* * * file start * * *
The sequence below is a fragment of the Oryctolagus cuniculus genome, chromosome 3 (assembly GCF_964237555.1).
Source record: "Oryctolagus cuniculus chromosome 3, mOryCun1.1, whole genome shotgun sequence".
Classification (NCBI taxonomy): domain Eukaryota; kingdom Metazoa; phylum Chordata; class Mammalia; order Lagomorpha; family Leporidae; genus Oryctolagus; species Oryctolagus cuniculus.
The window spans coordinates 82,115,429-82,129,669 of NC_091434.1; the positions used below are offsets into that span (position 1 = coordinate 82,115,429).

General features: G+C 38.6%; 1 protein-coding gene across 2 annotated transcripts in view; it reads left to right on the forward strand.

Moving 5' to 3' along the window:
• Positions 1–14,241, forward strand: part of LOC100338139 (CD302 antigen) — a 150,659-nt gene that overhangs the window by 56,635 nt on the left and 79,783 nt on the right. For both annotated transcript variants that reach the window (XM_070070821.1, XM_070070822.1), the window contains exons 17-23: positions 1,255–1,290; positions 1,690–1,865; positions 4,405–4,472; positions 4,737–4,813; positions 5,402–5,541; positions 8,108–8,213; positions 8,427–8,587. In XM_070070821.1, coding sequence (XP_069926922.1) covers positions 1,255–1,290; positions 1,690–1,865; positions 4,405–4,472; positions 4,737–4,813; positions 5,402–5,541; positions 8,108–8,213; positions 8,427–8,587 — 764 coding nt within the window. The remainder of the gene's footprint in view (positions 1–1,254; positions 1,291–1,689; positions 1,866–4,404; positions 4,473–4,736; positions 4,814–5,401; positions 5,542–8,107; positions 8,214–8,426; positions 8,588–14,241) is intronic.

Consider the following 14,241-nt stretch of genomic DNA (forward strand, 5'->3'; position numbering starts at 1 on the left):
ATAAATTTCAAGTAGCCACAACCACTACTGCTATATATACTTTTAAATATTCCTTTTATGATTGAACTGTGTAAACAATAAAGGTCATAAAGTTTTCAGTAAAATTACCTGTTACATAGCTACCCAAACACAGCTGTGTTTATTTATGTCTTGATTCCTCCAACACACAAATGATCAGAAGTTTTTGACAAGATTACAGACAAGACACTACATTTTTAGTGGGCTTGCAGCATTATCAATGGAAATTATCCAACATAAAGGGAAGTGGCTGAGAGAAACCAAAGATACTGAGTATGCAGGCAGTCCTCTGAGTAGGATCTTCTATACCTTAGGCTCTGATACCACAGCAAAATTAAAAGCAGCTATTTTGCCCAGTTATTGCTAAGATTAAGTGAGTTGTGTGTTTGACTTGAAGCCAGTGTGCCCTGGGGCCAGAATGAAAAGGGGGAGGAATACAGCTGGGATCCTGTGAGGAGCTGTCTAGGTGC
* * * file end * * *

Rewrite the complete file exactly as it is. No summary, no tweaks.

The sequence below is a fragment of the Oryctolagus cuniculus genome, chromosome 3 (assembly GCF_964237555.1).
Source record: "Oryctolagus cuniculus chromosome 3, mOryCun1.1, whole genome shotgun sequence".
Classification (NCBI taxonomy): domain Eukaryota; kingdom Metazoa; phylum Chordata; class Mammalia; order Lagomorpha; family Leporidae; genus Oryctolagus; species Oryctolagus cuniculus.
The window spans coordinates 82,115,429-82,129,669 of NC_091434.1; the positions used below are offsets into that span (position 1 = coordinate 82,115,429).

General features: G+C 38.6%; 1 protein-coding gene across 2 annotated transcripts in view; it reads left to right on the forward strand.

Moving 5' to 3' along the window:
• Positions 1–14,241, forward strand: part of LOC100338139 (CD302 antigen) — a 150,659-nt gene that overhangs the window by 56,635 nt on the left and 79,783 nt on the right. For both annotated transcript variants that reach the window (XM_070070821.1, XM_070070822.1), the window contains exons 17-23: positions 1,255–1,290; positions 1,690–1,865; positions 4,405–4,472; positions 4,737–4,813; positions 5,402–5,541; positions 8,108–8,213; positions 8,427–8,587. In XM_070070821.1, coding sequence (XP_069926922.1) covers positions 1,255–1,290; positions 1,690–1,865; positions 4,405–4,472; positions 4,737–4,813; positions 5,402–5,541; positions 8,108–8,213; positions 8,427–8,587 — 764 coding nt within the window. The remainder of the gene's footprint in view (positions 1–1,254; positions 1,291–1,689; positions 1,866–4,404; positions 4,473–4,736; positions 4,814–5,401; positions 5,542–8,107; positions 8,214–8,426; positions 8,588–14,241) is intronic.

Consider the following 14,241-nt stretch of genomic DNA (forward strand, 5'->3'; position numbering starts at 1 on the left):
ATAAATTTCAAGTAGCCACAACCACTACTGCTATATATACTTTTAAATATTCCTTTTATGATTGAACTGTGTAAACAATAAAGGTCATAAAGTTTTCAGTAAAATTACCTGTTACATAGCTACCCAAACACAGCTGTGTTTATTTATGTCTTGATTCCTCCAACACACAAATGATCAGAAGTTTTTGACAAGATTACAGACAAGACACTACATTTTTAGTGGGCTTGCAGCATTATCAATGGAAATTATCCAACATAAAGGGAAGTGGCTGAGAGAAACCAAAGATACTGAGTATGCAGGCAGTCCTCTGAGTAGGATCTTCTATACCTTAGGCTCTGATACCACAGCAAAATTAAAAGCAGCTATTTTGCCCAGTTATTGCTAAGATTAAGTGAGTTGTGTGTTTGACTTGAAGCCAGTGTGCCCTGGGGCCAGAATGAAAAGGGGGAGGAATACAGCTGGGATCCTGTGAGGAGCTGTCTAGGTGC